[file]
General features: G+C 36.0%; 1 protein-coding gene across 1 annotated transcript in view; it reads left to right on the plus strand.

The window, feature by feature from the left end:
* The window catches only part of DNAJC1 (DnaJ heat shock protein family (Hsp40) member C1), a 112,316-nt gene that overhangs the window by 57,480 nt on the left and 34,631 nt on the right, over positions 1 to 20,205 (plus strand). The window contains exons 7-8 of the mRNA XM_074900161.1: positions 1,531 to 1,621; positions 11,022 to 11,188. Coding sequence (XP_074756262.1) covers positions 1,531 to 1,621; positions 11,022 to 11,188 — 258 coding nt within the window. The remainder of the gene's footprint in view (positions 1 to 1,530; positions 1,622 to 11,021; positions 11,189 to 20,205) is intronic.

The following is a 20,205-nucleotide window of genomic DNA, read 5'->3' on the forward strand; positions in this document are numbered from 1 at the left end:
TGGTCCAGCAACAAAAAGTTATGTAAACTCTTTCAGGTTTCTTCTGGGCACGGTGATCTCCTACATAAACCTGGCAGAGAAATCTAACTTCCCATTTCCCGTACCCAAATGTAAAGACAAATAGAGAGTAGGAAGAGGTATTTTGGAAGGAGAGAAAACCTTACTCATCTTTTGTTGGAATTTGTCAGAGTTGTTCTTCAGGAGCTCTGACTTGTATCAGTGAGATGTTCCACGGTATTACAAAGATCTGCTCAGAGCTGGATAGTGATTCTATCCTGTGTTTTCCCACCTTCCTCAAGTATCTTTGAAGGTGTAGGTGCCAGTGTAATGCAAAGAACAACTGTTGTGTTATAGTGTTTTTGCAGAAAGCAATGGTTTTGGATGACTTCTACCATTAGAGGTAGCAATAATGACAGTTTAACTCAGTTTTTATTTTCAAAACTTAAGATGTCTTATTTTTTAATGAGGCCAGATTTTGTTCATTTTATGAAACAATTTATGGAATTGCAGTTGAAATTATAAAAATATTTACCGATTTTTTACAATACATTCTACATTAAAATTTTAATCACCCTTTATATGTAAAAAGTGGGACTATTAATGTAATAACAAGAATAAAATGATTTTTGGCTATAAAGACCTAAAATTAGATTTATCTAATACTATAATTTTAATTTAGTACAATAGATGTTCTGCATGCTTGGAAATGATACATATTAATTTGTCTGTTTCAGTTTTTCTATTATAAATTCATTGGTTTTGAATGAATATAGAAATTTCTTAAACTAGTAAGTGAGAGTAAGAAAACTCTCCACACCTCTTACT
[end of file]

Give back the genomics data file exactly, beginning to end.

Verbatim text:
General features: G+C 36.0%; 1 protein-coding gene across 1 annotated transcript in view; it reads left to right on the plus strand.

The window, feature by feature from the left end:
* The window catches only part of DNAJC1 (DnaJ heat shock protein family (Hsp40) member C1), a 112,316-nt gene that overhangs the window by 57,480 nt on the left and 34,631 nt on the right, over positions 1 to 20,205 (plus strand). The window contains exons 7-8 of the mRNA XM_074900161.1: positions 1,531 to 1,621; positions 11,022 to 11,188. Coding sequence (XP_074756262.1) covers positions 1,531 to 1,621; positions 11,022 to 11,188 — 258 coding nt within the window. The remainder of the gene's footprint in view (positions 1 to 1,530; positions 1,622 to 11,021; positions 11,189 to 20,205) is intronic.

The following is a 20,205-nucleotide window of genomic DNA, read 5'->3' on the forward strand; positions in this document are numbered from 1 at the left end:
TGGTCCAGCAACAAAAAGTTATGTAAACTCTTTCAGGTTTCTTCTGGGCACGGTGATCTCCTACATAAACCTGGCAGAGAAATCTAACTTCCCATTTCCCGTACCCAAATGTAAAGACAAATAGAGAGTAGGAAGAGGTATTTTGGAAGGAGAGAAAACCTTACTCATCTTTTGTTGGAATTTGTCAGAGTTGTTCTTCAGGAGCTCTGACTTGTATCAGTGAGATGTTCCACGGTATTACAAAGATCTGCTCAGAGCTGGATAGTGATTCTATCCTGTGTTTTCCCACCTTCCTCAAGTATCTTTGAAGGTGTAGGTGCCAGTGTAATGCAAAGAACAACTGTTGTGTTATAGTGTTTTTGCAGAAAGCAATGGTTTTGGATGACTTCTACCATTAGAGGTAGCAATAATGACAGTTTAACTCAGTTTTTATTTTCAAAACTTAAGATGTCTTATTTTTTAATGAGGCCAGATTTTGTTCATTTTATGAAACAATTTATGGAATTGCAGTTGAAATTATAAAAATATTTACCGATTTTTTACAATACATTCTACATTAAAATTTTAATCACCCTTTATATGTAAAAAGTGGGACTATTAATGTAATAACAAGAATAAAATGATTTTTGGCTATAAAGACCTAAAATTAGATTTATCTAATACTATAATTTTAATTTAGTACAATAGATGTTCTGCATGCTTGGAAATGATACATATTAATTTGTCTGTTTCAGTTTTTCTATTATAAATTCATTGGTTTTGAATGAATATAGAAATTTCTTAAACTAGTAAGTGAGAGTAAGAAAACTCTCCACACCTCTTACT